China confronts global warming dilemma
China, the world leader in both economic growth and carbon emissions, faces the dilemma of how to respond to the challenges of global warming while not harming its robust economy.
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Among the prominent opponents of a coal tax or other price hike are the CEOs of the top 10 power companies. “Power system reform is an ongoing process. There’s no need for anyone to get overexcited,” Lu Qizhou, president of China Power Investment Corporation told the Chinese newspaper Southern Weekly. “Of course the government will make sure that the pace of reform is in line with economic development and the market’s ability to cope.”Skip to next paragraph
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Because China Power is state-owned, Lu speaks as both an industry head and a de facto part of government. As with the CEOs of all major state-owned enterprises, he was appointed by the leadership in Beijing. Previously, he served as deputy CEO of China’s State Grid Corporation and then as China Power’s Communist Party secretary.
In China, both the power sector and the oil sector — each critical to climate and energy policy — are dominated by a handful of large state-owned enterprises. And, in one sense, that obviates the need for lobbyists.
“There is a permanent revolving door between the Party and government and the SOEs [state-owned enterprises],” says Beijing-based political commentator Zhao Jing, who writes in the English-language press under the name of Michael Anti. “There don’t need to be ‘lobbyists,’ when discussions can happen directly through the Party.”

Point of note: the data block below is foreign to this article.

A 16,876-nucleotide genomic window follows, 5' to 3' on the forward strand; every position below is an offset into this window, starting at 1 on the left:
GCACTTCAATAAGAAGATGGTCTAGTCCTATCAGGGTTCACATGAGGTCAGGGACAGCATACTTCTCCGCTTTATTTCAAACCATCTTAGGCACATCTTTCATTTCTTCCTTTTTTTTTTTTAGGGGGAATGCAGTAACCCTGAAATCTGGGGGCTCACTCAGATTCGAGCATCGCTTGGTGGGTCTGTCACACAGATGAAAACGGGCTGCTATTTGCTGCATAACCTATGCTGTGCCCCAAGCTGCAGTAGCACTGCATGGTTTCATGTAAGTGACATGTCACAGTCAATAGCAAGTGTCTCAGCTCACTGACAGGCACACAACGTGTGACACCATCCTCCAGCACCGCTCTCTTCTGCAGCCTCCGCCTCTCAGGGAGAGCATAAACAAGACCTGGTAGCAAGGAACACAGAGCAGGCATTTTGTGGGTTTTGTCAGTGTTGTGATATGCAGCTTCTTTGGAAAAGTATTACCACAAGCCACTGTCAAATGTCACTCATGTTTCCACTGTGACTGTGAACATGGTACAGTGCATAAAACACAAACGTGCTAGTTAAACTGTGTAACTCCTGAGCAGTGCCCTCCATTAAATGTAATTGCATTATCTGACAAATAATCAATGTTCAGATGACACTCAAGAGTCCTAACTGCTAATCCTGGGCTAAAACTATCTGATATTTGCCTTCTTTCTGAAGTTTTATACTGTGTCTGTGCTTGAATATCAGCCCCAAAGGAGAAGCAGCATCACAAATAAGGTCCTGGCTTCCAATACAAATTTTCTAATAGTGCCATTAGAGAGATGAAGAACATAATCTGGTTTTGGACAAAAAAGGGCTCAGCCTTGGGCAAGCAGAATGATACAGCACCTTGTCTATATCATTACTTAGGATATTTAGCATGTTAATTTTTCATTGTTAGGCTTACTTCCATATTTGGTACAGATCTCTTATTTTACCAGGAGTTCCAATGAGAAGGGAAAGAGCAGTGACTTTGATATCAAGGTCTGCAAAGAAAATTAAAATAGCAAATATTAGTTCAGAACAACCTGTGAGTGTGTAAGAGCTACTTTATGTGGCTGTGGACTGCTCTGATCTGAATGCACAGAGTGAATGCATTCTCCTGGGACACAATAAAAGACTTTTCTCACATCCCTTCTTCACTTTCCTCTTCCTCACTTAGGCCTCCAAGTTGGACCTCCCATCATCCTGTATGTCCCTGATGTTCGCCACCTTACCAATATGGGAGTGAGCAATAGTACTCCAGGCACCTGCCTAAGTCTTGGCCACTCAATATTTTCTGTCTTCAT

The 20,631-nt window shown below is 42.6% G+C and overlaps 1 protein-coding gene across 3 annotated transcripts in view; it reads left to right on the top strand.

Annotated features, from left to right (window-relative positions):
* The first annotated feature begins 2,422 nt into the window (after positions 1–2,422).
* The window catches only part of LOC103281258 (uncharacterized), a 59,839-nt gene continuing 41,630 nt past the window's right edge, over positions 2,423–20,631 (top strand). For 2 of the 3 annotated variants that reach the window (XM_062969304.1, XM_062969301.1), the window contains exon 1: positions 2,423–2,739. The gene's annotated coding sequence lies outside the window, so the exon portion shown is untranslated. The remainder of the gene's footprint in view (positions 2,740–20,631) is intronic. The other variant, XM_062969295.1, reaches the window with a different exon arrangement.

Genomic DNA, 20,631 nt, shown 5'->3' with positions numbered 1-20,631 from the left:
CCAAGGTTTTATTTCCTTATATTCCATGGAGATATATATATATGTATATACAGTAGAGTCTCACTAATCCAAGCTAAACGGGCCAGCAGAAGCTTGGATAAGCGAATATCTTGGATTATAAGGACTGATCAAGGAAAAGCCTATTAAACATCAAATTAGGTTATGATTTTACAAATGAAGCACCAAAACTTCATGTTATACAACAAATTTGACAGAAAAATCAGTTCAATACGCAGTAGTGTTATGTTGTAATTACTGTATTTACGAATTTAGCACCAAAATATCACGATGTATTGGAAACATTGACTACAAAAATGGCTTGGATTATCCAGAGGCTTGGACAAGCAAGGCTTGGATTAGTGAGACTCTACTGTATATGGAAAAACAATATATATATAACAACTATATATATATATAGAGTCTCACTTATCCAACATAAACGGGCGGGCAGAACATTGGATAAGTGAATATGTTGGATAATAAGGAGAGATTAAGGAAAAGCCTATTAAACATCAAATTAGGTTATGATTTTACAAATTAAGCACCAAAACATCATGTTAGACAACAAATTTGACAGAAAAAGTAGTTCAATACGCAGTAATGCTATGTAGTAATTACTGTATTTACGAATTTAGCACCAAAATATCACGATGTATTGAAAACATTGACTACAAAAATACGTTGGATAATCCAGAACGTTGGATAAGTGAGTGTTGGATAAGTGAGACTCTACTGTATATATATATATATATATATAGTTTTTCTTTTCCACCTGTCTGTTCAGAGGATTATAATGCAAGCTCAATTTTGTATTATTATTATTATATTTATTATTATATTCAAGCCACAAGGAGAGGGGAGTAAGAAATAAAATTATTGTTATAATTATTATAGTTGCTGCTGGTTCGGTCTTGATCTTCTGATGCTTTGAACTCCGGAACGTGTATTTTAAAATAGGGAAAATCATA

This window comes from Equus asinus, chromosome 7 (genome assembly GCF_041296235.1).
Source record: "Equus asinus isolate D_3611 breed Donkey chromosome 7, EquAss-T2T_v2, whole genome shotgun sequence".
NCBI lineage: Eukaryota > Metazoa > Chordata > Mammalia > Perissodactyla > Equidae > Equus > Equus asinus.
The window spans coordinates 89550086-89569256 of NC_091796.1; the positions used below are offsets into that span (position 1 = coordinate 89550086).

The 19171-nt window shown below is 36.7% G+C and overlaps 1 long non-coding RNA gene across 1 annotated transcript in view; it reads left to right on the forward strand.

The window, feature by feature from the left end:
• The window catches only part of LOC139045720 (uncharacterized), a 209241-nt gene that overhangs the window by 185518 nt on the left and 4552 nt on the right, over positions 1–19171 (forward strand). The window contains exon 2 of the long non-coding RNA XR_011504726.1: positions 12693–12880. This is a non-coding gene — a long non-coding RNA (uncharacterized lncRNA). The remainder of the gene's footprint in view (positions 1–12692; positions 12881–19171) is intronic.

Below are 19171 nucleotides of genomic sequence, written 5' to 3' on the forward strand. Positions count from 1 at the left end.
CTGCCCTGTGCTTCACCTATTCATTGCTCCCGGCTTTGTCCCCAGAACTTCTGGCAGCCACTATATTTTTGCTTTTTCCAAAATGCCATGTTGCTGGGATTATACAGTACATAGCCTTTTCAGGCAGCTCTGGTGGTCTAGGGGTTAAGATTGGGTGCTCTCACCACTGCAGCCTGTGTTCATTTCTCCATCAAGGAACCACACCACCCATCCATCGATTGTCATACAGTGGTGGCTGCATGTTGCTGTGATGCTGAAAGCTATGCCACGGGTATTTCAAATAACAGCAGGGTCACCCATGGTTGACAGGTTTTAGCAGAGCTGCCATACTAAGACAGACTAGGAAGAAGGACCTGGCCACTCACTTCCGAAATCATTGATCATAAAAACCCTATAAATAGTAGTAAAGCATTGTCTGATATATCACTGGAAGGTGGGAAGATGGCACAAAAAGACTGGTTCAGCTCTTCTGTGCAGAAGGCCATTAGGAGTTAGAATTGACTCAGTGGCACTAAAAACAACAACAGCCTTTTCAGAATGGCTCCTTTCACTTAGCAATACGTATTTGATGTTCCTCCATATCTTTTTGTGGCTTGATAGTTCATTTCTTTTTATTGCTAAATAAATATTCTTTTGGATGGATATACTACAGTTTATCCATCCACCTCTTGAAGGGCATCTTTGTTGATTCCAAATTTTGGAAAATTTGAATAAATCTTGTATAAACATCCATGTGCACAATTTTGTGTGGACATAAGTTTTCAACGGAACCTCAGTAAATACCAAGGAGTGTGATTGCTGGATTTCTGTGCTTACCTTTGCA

This interwoven network does not mean everyone always shares the same immediate goal. For instance, the power company CEOs would like to see the central government increase the price of electricity, which is currently fixed, while Beijing worries that raising prices that impact poor farmers could lead to social unrest.
However, the cozy political arrangement does mean that power companies are involved in reviewing draft regulations that would impact their sector, and they can exercise something close to veto power.
“The bosses of the big five power companies, they have official ranking — almost minister level,” says Greenpeace China’s Yang. “As an official of the system, they are not even made accountable to the energy bureau in the National Development and Reform Commission, which is ranked lower.”
Fueling the future
In another sector critical to climate outcomes — transportation — the industry profile is quite different. Now the world’s top auto market, China has an estimated 65 million vehicles on the road, and experts predict [pdf] it will have 300 million by 2030.
But unlike the power sector, the transportation industry is not dominated by state-owned enterprises. Rather, it is characterized by joint ventures between Chinese firms and prominent US, European, Japanese, and Korean automakers, including General Motors and BMW.